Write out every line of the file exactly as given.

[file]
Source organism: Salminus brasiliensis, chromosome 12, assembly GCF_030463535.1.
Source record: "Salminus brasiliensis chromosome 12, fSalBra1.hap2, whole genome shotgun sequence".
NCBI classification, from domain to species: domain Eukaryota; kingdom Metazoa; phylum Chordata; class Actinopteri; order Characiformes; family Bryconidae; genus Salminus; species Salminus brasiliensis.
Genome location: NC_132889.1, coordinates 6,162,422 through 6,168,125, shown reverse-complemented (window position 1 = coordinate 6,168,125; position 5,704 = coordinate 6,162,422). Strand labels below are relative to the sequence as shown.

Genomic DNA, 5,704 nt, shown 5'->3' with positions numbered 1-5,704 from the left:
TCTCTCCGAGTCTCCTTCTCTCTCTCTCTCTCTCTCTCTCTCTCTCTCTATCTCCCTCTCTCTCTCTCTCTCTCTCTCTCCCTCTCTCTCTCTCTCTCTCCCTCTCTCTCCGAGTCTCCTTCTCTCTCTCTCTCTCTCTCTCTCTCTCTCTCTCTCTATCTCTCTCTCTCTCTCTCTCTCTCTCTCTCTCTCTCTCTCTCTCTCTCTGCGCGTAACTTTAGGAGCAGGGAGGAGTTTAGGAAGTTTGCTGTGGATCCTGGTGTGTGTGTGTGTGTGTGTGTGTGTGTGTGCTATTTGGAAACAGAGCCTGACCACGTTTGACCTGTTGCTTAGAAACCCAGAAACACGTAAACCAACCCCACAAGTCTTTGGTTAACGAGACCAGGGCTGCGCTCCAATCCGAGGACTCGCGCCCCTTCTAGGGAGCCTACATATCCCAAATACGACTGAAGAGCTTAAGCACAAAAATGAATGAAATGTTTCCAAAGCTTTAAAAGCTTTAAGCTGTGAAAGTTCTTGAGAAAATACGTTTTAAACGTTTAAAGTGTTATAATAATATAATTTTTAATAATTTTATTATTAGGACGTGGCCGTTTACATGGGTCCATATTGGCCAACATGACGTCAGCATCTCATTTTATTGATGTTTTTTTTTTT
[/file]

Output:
Source organism: Salminus brasiliensis, chromosome 12, assembly GCF_030463535.1.
Source record: "Salminus brasiliensis chromosome 12, fSalBra1.hap2, whole genome shotgun sequence".
NCBI classification, from domain to species: domain Eukaryota; kingdom Metazoa; phylum Chordata; class Actinopteri; order Characiformes; family Bryconidae; genus Salminus; species Salminus brasiliensis.
Genome location: NC_132889.1, coordinates 6,162,422 through 6,168,125, shown reverse-complemented (window position 1 = coordinate 6,168,125; position 5,704 = coordinate 6,162,422). Strand labels below are relative to the sequence as shown.

Genomic DNA, 5,704 nt, shown 5'->3' with positions numbered 1-5,704 from the left:
TCTCTCCGAGTCTCCTTCTCTCTCTCTCTCTCTCTCTCTCTCTCTCTCTATCTCCCTCTCTCTCTCTCTCTCTCTCTCTCCCTCTCTCTCTCTCTCTCTCCCTCTCTCTCCGAGTCTCCTTCTCTCTCTCTCTCTCTCTCTCTCTCTCTCTCTCTCTATCTCTCTCTCTCTCTCTCTCTCTCTCTCTCTCTCTCTCTCTCTCTCTCTGCGCGTAACTTTAGGAGCAGGGAGGAGTTTAGGAAGTTTGCTGTGGATCCTGGTGTGTGTGTGTGTGTGTGTGTGTGTGTGTGCTATTTGGAAACAGAGCCTGACCACGTTTGACCTGTTGCTTAGAAACCCAGAAACACGTAAACCAACCCCACAAGTCTTTGGTTAACGAGACCAGGGCTGCGCTCCAATCCGAGGACTCGCGCCCCTTCTAGGGAGCCTACATATCCCAAATACGACTGAAGAGCTTAAGCACAAAAATGAATGAAATGTTTCCAAAGCTTTAAAAGCTTTAAGCTGTGAAAGTTCTTGAGAAAATACGTTTTAAACGTTTAAAGTGTTATAATAATATAATTTTTAATAATTTTATTATTAGGACGTGGCCGTTTACATGGGTCCATATTGGCCAACATGACGTCAGCATCTCATTTTATTGATGTTTTTTTTTTT